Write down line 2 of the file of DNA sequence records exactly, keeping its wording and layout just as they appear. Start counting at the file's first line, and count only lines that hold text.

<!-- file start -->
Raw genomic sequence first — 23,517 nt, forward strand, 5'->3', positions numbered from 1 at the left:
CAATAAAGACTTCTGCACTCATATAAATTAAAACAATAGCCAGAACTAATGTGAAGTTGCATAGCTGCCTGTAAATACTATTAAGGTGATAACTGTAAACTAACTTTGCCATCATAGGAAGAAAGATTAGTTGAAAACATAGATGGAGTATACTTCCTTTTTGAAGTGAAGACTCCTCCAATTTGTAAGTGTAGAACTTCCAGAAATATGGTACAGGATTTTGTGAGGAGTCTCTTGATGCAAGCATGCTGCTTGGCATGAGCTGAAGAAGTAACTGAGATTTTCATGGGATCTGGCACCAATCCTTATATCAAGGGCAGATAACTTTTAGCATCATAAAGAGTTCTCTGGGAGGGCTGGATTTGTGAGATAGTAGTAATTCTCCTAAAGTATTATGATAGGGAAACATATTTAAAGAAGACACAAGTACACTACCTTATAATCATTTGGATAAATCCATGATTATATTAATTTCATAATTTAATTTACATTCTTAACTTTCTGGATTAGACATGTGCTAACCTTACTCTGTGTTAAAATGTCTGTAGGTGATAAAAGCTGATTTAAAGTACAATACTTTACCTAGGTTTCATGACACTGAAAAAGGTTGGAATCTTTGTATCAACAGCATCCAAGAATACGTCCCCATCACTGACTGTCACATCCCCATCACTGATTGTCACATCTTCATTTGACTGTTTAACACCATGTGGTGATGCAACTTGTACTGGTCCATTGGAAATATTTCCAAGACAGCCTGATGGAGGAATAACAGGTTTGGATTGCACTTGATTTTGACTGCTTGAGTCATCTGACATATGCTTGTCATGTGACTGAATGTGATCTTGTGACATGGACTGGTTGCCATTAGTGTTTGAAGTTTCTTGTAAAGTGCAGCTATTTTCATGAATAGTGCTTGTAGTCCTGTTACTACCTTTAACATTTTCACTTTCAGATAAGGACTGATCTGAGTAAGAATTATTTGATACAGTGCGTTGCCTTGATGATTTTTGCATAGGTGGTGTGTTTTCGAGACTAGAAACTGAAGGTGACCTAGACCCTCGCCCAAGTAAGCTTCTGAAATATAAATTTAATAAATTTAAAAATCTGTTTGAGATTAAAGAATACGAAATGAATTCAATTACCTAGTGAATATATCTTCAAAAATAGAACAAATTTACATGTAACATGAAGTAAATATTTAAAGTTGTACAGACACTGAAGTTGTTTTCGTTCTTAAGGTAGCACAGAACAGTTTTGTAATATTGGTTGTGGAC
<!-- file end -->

CAATAAAGACTTCTGCACTCATATAAATTAAAACAATAGCCAGAACTAATGTGAAGTTGCATAGCTGCCTGTAAATACTATTAAGGTGATAACTGTAAACTAACTTTGCCATCATAGGAAGAAAGATTAGTTGAAAACATAGATGGAGTATACTTCCTTTTTGAAGTGAAGACTCCTCCAATTTGTAAGTGTAGAACTTCCAGAAATATGGTACAGGATTTTGTGAGGAGTCTCTTGATGCAAGCATGCTGCTTGGCATGAGCTGAAGAAGTAACTGAGATTTTCATGGGATCTGGCACCAATCCTTATATCAAGGGCAGATAACTTTTAGCATCATAAAGAGTTCTCTGGGAGGGCTGGATTTGTGAGATAGTAGTAATTCTCCTAAAGTATTATGATAGGGAAACATATTTAAAGAAGACACAAGTACACTACCTTATAATCATTTGGATAAATCCATGATTATATTAATTTCATAATTTAATTTACATTCTTAACTTTCTGGATTAGACATGTGCTAACCTTACTCTGTGTTAAAATGTCTGTAGGTGATAAAAGCTGATTTAAAGTACAATACTTTACCTAGGTTTCATGACACTGAAAAAGGTTGGAATCTTTGTATCAACAGCATCCAAGAATACGTCCCCATCACTGACTGTCACATCCCCATCACTGATTGTCACATCTTCATTTGACTGTTTAACACCATGTGGTGATGCAACTTGTACTGGTCCATTGGAAATATTTCCAAGACAGCCTGATGGAGGAATAACAGGTTTGGATTGCACTTGATTTTGACTGCTTGAGTCATCTGACATATGCTTGTCATGTGACTGAATGTGATCTTGTGACATGGACTGGTTGCCATTAGTGTTTGAAGTTTCTTGTAAAGTGCAGCTATTTTCATGAATAGTGCTTGTAGTCCTGTTACTACCTTTAACATTTTCACTTTCAGATAAGGACTGATCTGAGTAAGAATTATTTGATACAGTGCGTTGCCTTGATGATTTTTGCATAGGTGGTGTGTTTTCGAGACTAGAAACTGAAGGTGACCTAGACCCTCGCCCAAGTAAGCTTCTGAAATATAAATTTAATAAATTTAAAAATCTGTTTGAGATTAAAGAATACGAAATGAATTCAATTACCTAGTGAATATATCTTCAAAAATAGAACAAATTTACATGTAACATGAAGTAAATATTTAAAGTTGTACAGACACTGAAGTTGTTTTCGTTCTTAAGGTAGCACAGAACAGTTTTGTAATATTGGTTGTGGAC